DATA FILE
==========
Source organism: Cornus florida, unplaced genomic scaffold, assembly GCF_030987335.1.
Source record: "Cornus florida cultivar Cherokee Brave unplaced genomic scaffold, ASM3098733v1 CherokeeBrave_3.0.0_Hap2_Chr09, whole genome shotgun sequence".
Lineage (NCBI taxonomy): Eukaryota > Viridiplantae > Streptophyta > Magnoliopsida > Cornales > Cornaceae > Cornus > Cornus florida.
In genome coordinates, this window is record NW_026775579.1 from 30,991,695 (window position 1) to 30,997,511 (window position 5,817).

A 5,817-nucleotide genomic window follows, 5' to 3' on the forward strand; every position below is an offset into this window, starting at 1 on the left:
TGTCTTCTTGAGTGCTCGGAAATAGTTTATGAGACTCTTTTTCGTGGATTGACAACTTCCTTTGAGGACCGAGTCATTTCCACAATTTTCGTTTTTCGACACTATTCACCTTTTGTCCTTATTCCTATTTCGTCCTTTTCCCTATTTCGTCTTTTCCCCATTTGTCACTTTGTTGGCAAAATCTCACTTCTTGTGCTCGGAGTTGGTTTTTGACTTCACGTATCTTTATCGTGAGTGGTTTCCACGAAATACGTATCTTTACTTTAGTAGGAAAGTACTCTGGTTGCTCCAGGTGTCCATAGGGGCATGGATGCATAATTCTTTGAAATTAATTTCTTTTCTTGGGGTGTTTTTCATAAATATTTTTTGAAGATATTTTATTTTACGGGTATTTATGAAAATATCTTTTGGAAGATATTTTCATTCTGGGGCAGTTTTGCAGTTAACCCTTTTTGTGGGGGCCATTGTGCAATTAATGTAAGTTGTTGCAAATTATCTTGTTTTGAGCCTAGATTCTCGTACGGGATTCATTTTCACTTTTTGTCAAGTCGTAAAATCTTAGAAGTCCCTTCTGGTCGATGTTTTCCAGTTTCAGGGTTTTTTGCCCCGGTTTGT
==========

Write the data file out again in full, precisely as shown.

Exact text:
Source organism: Cornus florida, unplaced genomic scaffold, assembly GCF_030987335.1.
Source record: "Cornus florida cultivar Cherokee Brave unplaced genomic scaffold, ASM3098733v1 CherokeeBrave_3.0.0_Hap2_Chr09, whole genome shotgun sequence".
Lineage (NCBI taxonomy): Eukaryota > Viridiplantae > Streptophyta > Magnoliopsida > Cornales > Cornaceae > Cornus > Cornus florida.
In genome coordinates, this window is record NW_026775579.1 from 30,991,695 (window position 1) to 30,997,511 (window position 5,817).

A 5,817-nucleotide genomic window follows, 5' to 3' on the forward strand; every position below is an offset into this window, starting at 1 on the left:
TGTCTTCTTGAGTGCTCGGAAATAGTTTATGAGACTCTTTTTCGTGGATTGACAACTTCCTTTGAGGACCGAGTCATTTCCACAATTTTCGTTTTTCGACACTATTCACCTTTTGTCCTTATTCCTATTTCGTCCTTTTCCCTATTTCGTCTTTTCCCCATTTGTCACTTTGTTGGCAAAATCTCACTTCTTGTGCTCGGAGTTGGTTTTTGACTTCACGTATCTTTATCGTGAGTGGTTTCCACGAAATACGTATCTTTACTTTAGTAGGAAAGTACTCTGGTTGCTCCAGGTGTCCATAGGGGCATGGATGCATAATTCTTTGAAATTAATTTCTTTTCTTGGGGTGTTTTTCATAAATATTTTTTGAAGATATTTTATTTTACGGGTATTTATGAAAATATCTTTTGGAAGATATTTTCATTCTGGGGCAGTTTTGCAGTTAACCCTTTTTGTGGGGGCCATTGTGCAATTAATGTAAGTTGTTGCAAATTATCTTGTTTTGAGCCTAGATTCTCGTACGGGATTCATTTTCACTTTTTGTCAAGTCGTAAAATCTTAGAAGTCCCTTCTGGTCGATGTTTTCCAGTTTCAGGGTTTTTTGCCCCGGTTTGT